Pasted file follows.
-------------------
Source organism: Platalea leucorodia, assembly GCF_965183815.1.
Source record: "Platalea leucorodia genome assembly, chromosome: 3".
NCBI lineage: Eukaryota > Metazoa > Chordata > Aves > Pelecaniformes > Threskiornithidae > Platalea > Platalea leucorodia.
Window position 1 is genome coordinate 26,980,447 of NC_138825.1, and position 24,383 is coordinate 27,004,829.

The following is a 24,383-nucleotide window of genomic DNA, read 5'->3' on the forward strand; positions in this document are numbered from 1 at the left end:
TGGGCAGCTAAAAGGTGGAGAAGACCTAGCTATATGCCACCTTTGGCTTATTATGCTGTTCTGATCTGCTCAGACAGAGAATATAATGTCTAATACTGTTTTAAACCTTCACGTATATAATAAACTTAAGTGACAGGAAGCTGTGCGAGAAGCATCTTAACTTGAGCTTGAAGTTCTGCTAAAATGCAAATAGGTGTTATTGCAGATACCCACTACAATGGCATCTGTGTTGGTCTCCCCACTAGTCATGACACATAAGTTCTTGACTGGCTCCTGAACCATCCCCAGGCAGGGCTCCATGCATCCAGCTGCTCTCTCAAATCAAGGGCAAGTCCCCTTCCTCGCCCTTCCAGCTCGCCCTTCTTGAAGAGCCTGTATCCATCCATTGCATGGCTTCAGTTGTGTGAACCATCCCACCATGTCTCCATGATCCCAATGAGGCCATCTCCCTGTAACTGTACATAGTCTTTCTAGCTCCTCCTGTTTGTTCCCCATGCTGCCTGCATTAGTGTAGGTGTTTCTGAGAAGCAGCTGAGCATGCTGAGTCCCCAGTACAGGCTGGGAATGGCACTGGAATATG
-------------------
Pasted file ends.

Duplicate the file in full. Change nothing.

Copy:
Source organism: Platalea leucorodia, assembly GCF_965183815.1.
Source record: "Platalea leucorodia genome assembly, chromosome: 3".
NCBI lineage: Eukaryota > Metazoa > Chordata > Aves > Pelecaniformes > Threskiornithidae > Platalea > Platalea leucorodia.
Window position 1 is genome coordinate 26,980,447 of NC_138825.1, and position 24,383 is coordinate 27,004,829.

The following is a 24,383-nucleotide window of genomic DNA, read 5'->3' on the forward strand; positions in this document are numbered from 1 at the left end:
TGGGCAGCTAAAAGGTGGAGAAGACCTAGCTATATGCCACCTTTGGCTTATTATGCTGTTCTGATCTGCTCAGACAGAGAATATAATGTCTAATACTGTTTTAAACCTTCACGTATATAATAAACTTAAGTGACAGGAAGCTGTGCGAGAAGCATCTTAACTTGAGCTTGAAGTTCTGCTAAAATGCAAATAGGTGTTATTGCAGATACCCACTACAATGGCATCTGTGTTGGTCTCCCCACTAGTCATGACACATAAGTTCTTGACTGGCTCCTGAACCATCCCCAGGCAGGGCTCCATGCATCCAGCTGCTCTCTCAAATCAAGGGCAAGTCCCCTTCCTCGCCCTTCCAGCTCGCCCTTCTTGAAGAGCCTGTATCCATCCATTGCATGGCTTCAGTTGTGTGAACCATCCCACCATGTCTCCATGATCCCAATGAGGCCATCTCCCTGTAACTGTACATAGTCTTTCTAGCTCCTCCTGTTTGTTCCCCATGCTGCCTGCATTAGTGTAGGTGTTTCTGAGAAGCAGCTGAGCATGCTGAGTCCCCAGTACAGGCTGGGAATGGCACTGGAATATG